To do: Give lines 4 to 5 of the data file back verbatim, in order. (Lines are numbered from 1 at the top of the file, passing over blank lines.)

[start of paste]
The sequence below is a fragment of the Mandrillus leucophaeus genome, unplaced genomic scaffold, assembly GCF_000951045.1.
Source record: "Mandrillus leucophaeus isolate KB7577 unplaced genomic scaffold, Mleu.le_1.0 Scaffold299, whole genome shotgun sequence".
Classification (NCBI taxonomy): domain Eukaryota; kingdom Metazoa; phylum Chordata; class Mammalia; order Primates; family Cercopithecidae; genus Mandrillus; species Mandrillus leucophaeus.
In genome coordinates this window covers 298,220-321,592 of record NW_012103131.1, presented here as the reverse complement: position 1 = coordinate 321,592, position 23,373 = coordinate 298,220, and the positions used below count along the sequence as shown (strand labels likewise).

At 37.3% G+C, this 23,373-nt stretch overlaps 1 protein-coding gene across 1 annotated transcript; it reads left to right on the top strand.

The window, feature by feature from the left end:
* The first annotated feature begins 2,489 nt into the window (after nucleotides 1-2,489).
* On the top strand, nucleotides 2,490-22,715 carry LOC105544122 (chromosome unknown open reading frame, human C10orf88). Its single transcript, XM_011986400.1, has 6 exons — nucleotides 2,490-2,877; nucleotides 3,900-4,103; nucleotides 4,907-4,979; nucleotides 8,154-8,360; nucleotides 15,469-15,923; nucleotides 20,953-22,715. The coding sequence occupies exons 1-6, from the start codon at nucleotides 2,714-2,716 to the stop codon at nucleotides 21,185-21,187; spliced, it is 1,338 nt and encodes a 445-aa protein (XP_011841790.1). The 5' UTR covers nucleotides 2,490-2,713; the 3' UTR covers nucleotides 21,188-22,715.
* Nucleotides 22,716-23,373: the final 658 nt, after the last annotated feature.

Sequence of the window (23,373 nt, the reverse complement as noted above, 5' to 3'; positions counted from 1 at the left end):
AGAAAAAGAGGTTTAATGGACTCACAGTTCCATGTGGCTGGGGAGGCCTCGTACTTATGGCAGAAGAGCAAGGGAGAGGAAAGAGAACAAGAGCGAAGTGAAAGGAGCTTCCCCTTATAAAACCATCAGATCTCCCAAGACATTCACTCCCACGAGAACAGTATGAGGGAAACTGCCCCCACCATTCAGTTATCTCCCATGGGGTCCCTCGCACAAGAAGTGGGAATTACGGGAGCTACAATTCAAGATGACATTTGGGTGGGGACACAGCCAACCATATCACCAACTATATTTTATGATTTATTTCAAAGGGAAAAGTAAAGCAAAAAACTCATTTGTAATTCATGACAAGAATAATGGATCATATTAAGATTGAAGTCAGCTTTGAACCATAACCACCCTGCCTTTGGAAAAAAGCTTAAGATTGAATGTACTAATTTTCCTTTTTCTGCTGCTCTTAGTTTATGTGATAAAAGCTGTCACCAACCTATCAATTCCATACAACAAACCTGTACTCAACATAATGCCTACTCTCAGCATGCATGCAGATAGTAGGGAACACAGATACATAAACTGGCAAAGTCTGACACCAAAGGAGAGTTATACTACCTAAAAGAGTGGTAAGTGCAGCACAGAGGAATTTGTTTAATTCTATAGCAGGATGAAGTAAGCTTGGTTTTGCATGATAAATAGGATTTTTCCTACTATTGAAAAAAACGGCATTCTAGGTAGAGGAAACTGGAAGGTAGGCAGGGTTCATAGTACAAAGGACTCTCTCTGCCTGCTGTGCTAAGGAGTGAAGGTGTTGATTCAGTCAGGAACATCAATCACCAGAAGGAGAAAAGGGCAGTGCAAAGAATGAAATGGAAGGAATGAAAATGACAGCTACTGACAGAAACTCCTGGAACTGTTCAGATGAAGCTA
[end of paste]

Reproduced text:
In genome coordinates this window covers 298,220-321,592 of record NW_012103131.1, presented here as the reverse complement: position 1 = coordinate 321,592, position 23,373 = coordinate 298,220, and the positions used below count along the sequence as shown (strand labels likewise).

At 37.3% G+C, this 23,373-nt stretch overlaps 1 protein-coding gene across 1 annotated transcript; it reads left to right on the top strand.